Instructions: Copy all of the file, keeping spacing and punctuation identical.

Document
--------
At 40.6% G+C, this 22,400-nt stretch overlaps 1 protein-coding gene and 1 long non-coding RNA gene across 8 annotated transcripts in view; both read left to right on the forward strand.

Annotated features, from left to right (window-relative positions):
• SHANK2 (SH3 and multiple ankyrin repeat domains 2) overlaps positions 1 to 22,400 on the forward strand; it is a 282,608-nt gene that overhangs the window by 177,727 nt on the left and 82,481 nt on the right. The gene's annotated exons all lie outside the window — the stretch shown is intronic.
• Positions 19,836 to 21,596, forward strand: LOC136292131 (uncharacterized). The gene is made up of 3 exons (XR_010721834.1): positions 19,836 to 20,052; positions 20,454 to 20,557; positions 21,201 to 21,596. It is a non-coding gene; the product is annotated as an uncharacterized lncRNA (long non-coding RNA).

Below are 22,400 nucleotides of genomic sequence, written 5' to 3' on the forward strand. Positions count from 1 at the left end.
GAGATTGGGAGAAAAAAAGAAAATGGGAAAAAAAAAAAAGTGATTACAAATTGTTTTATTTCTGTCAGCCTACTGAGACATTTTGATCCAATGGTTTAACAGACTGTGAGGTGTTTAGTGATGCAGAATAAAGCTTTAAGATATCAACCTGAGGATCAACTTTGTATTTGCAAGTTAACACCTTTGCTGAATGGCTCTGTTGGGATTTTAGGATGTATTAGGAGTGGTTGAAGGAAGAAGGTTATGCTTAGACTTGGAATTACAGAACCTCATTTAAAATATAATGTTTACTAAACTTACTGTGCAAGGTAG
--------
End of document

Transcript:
At 40.6% G+C, this 22,400-nt stretch overlaps 1 protein-coding gene and 1 long non-coding RNA gene across 8 annotated transcripts in view; both read left to right on the forward strand.

Annotated features, from left to right (window-relative positions):
• SHANK2 (SH3 and multiple ankyrin repeat domains 2) overlaps positions 1 to 22,400 on the forward strand; it is a 282,608-nt gene that overhangs the window by 177,727 nt on the left and 82,481 nt on the right. The gene's annotated exons all lie outside the window — the stretch shown is intronic.
• Positions 19,836 to 21,596, forward strand: LOC136292131 (uncharacterized). The gene is made up of 3 exons (XR_010721834.1): positions 19,836 to 20,052; positions 20,454 to 20,557; positions 21,201 to 21,596. It is a non-coding gene; the product is annotated as an uncharacterized lncRNA (long non-coding RNA).

Below are 22,400 nucleotides of genomic sequence, written 5' to 3' on the forward strand. Positions count from 1 at the left end.
GAGATTGGGAGAAAAAAAGAAAATGGGAAAAAAAAAAAAGTGATTACAAATTGTTTTATTTCTGTCAGCCTACTGAGACATTTTGATCCAATGGTTTAACAGACTGTGAGGTGTTTAGTGATGCAGAATAAAGCTTTAAGATATCAACCTGAGGATCAACTTTGTATTTGCAAGTTAACACCTTTGCTGAATGGCTCTGTTGGGATTTTAGGATGTATTAGGAGTGGTTGAAGGAAGAAGGTTATGCTTAGACTTGGAATTACAGAACCTCATTTAAAATATAATGTTTACTAAACTTACTGTGCAAGGTAG